GOPP Strategic Planning
Goal Oriented Objective Planning (GOPP) is a project planning and management method that encourages participatory planning and analysis throughout the project cycle through a series of workshops. The technique requires stakeholders to come together to set priorities and plan for implementation and monitoring. The main output of a GOPP session is a project planning matrix, which stakeholders build together. The purpose of GOPP is to undertake participatory, objective-oriented planning that
GOPP is a process that relies heavily on two particular techniques-matrix building and stakeholder workshops-to participatory planning and management of development work. GOPP helps a project team create a project planning matrix (PPM), similar to a Logical Framework or LogFRAME, to provide in-depth analysis of project objectives, outputs, and activities. The PPM results from stakeholder workshops that are scheduled through the life of a project to encourage brainstorming, strategizing, information gathering, and consensus building among stakeholders.
A GOPP plan requires a moderator with a high degree of experience and skill. SOCK will use Dennis Hamilton, President of TAP (a Belfair, Washington-based training company) and a 32-year veteran in facilitating group planning processes throughout the world.* Mr. Hamilton will use the well-known "Goal Oriented Project Planning" , or GOPP method. The GOPP method is based on a concept called the "logical framework," originally developed in the 1960's by USAID (United States Agency for International Development) and then further articulated by the Federal Republic of Germany in the 80's and 90s . GOPP is used in the preparation and implementation of projects world wide. Indeed its "log-frame" approach is ubiquitous and a familiar component in many other kinds of plans.
However, how the log-frame matrix is evolved, in a consensual manner with participants "tackling problems at their roots" is the key difference in the GOPP approach. Agencies still using GOPP (or ZOPP as it is sometimes called) include the World Bank, DFID, GTZ and USAID. The GOPP output is a planning matrix - the logical project framework - which summarizes and structures the main elements of a project and highlights logical linkages between intended inputs, planned activities and expected results.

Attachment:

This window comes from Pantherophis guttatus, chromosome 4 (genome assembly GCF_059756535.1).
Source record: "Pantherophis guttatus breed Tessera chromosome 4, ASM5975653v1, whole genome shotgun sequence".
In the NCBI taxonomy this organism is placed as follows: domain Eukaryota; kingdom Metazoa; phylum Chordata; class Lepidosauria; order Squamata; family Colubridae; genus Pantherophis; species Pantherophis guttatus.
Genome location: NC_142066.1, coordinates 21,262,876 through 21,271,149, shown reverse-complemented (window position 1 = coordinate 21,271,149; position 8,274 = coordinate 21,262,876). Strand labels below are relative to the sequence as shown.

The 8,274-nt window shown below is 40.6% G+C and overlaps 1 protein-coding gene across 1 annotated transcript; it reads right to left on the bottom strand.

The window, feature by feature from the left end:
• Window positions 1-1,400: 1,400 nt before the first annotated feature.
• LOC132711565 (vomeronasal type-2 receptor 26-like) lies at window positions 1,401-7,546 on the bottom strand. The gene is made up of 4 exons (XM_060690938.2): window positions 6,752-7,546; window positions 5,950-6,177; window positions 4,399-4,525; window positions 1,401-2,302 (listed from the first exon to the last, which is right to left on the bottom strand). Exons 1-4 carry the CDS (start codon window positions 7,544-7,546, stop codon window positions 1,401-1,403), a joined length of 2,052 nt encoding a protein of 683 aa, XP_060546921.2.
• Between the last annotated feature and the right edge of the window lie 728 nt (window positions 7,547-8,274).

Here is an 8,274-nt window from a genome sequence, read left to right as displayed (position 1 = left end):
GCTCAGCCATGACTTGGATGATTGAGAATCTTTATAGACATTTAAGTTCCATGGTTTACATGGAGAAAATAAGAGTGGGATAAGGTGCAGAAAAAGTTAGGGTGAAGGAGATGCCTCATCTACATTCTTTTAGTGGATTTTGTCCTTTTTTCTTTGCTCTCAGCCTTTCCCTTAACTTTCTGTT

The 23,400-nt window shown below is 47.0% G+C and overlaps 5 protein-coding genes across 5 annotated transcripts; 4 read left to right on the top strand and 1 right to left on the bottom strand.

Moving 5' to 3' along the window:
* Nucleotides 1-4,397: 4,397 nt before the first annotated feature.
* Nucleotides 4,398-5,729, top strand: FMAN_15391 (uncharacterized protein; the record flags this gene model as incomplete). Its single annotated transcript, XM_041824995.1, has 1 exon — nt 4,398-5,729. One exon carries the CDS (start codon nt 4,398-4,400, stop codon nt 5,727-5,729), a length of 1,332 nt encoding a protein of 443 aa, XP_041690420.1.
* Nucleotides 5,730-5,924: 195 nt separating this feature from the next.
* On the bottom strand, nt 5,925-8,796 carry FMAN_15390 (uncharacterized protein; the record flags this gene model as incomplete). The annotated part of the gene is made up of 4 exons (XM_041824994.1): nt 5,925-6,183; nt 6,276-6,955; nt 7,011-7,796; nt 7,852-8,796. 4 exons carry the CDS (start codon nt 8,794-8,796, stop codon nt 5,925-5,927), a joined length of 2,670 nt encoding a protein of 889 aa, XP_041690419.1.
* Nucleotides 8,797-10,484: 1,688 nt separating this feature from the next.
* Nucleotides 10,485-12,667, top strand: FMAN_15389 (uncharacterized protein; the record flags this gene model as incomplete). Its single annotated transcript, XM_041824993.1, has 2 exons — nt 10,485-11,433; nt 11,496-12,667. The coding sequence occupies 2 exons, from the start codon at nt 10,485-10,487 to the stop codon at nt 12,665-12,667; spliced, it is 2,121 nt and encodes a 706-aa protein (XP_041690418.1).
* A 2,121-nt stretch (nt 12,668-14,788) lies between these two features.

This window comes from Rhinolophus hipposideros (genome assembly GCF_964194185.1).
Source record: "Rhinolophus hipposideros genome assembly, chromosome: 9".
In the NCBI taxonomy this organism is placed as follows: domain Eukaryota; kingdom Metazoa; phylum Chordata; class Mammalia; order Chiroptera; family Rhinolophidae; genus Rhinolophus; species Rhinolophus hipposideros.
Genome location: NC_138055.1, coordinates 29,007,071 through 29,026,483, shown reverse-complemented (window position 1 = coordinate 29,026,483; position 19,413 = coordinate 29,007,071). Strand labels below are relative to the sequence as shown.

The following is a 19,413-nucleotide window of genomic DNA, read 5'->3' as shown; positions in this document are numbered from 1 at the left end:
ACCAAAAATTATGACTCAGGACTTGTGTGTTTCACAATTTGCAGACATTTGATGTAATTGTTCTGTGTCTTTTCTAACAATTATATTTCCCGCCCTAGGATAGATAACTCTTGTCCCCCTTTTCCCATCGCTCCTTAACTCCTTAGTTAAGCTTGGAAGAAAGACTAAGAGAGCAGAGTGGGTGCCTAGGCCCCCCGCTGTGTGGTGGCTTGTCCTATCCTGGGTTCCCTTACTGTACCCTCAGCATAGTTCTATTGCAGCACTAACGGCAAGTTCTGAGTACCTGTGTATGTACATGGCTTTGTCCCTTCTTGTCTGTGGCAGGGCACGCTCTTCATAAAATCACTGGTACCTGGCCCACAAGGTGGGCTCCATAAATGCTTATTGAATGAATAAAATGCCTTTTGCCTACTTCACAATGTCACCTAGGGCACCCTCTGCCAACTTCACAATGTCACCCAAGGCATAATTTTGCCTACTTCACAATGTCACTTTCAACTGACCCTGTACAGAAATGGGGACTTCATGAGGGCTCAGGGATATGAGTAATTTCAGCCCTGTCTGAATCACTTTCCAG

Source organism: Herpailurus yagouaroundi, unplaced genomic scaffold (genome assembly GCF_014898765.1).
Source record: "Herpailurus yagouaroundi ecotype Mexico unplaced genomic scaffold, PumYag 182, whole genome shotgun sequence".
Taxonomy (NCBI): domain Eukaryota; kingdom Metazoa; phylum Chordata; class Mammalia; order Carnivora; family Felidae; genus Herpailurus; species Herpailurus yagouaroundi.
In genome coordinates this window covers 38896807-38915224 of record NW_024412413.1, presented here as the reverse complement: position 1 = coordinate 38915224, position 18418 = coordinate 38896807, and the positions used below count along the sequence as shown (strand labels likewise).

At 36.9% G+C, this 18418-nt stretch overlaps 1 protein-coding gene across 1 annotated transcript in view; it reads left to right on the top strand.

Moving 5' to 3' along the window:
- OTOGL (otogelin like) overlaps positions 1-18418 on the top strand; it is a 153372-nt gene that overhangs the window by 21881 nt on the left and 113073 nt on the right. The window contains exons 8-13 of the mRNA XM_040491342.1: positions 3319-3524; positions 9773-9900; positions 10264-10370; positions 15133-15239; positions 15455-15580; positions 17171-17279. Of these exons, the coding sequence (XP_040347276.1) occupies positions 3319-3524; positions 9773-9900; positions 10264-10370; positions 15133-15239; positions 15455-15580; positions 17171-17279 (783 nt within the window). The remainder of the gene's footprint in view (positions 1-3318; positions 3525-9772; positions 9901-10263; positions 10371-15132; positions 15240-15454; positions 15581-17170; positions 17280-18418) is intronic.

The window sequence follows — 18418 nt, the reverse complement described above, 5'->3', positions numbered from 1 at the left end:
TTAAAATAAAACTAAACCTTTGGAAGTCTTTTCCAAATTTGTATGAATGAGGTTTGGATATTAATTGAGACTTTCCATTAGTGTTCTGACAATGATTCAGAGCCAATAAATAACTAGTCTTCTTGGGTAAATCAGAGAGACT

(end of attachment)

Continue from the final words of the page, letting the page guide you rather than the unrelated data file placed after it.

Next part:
The GOPP process is designed to: (1) define realistic objectives which can lead to sustainable achievements; (2) improve communication and cooperation between project staff, beneficiaries, and partners; (3) clarify the scope of responsibility of implementation; and (4) develop indicators for monitoring and evaluation of progress. This step-by-step method uses the knowledge, ideas, and experience of project team members, beneficiaries, and partners to plan their own program or project. Applying GOPP methodology, consistent terminology, and standardized procedures, the team produces a realistic plan with clear achievable objectives-given the funding and situation in which the project will be conducted. GOPP methodology can be used to develop nearly any kind of plan. There are four underlying GOPP principles:
- 1. Participation: GOPP is a process which involves project partners (stakeholders, donors, beneficiaries) in a collaborative planning effort;
- 2. The Planning Steps: GOPP proceeds through a sequence of successive steps, each building on the one before it. They are Situation Analysis, Problem Analysis, Objectives Analysis, Alternatives Analysis, Participation Analysis, and the Project Planning Matrix (the Logical Framework).
- 3. Facilitation: The planning process is facilitated and managed by a trained moderator who assists in organizing the workshops, helps ensure the correct mixture of participants, manages group dynamics, ensures open communication, and supervises documentation and reporting.
- 4. Visualization: Using the metaplan approach, results of group discussions during each step are visually shown, using the card and chart technique. The results are then documented and distributed.
The PPM (Project Planning Matrix-Logical Framework) is a one-page summary of why the project is carried out, what the project is expected to achieve, how the project is going to achieve these results, which factors are crucial for the success of the project, how can success be measured, where data is required to assess project success, and what the project will cost. All of this information is combined in 4 x 4 matrix.